The Pros and Cons of Shipping With Timber Skids
Unlike wooden pallets, timber skids have no bottom deck boards – they only have a single deck. This quality lends itself to use for storage and shipping of heavy loads. If you're looking to use skids to ship large and heavy machinery or heavy items like rolled steel and precast concrete beams, you should know about the advantages and disadvantages of these shipping products.
Here's a rundown of what you need to know about the pros and cons of using timber skids.
Pros of Timber Skids
Timber skids offer many great benefits, including but not limited to the following:
Robust construction: Heavy haulage companies need to take extra care when transporting heavy or oversize loads. In this regard, it is vital to ensure proper securement of loads before truckers can hit the road. Timber skids are made from high-quality hardwoods that can provide the structural support needed to safely transport heavy stuff. Before skids can be used, performance and load stress tests are done to ensure the wood can match the demands of normal use.
Customisability: Timber skids come in a range of standard sizes and configurations, but that doesn't mean they can't be designed and built to match your particular application criteria. If your shipping needs can't be met with standard skids, you can always order custom made skids.
Cost-effectiveness: As timber is a readily available material and the manufacture of timber skids isn't as capital-intensive as that of plastic or metal skids, the price of timber skids has remained stable for a long time. This makes it the perfect choice for cost-conscious users.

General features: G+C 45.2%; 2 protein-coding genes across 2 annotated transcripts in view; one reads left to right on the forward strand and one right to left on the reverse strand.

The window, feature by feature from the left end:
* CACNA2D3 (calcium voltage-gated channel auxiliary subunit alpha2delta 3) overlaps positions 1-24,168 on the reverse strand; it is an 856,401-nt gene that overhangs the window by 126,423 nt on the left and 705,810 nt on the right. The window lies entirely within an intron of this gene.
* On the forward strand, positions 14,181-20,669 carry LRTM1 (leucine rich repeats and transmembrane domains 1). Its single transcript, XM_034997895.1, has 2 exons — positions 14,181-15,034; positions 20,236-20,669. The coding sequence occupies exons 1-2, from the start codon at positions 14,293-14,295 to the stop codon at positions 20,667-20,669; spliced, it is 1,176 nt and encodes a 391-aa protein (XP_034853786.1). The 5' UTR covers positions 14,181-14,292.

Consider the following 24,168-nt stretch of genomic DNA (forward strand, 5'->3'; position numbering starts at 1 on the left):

Repairability: Loose or detached boards can be secured by driving exposed nails back in with a hammer. If additional reinforcement is desired, more nails can be hammered into the timber. Broken or damaged boards can also be easily removed and replaced with new ones.
Cons of Timber Skids
In spite of delivering the above benefits, timber skids also have some limitations. These include:
Moisture and water damage: Like other real wood products, timber skids are susceptible to bacterial and fungal growth when they become wet. The wood used to make these shipping products is usually pretreated to minimise this risk.
High level of maintenance required: As timber skids may warp, break or rot over time, they require an extra level of care to remain in good working shape. This may significantly increase lifecycle costs.
Weighing the above pros and cons, timber skids still offer great value. Contact a skid construction company to get timber skids designed for your specific application.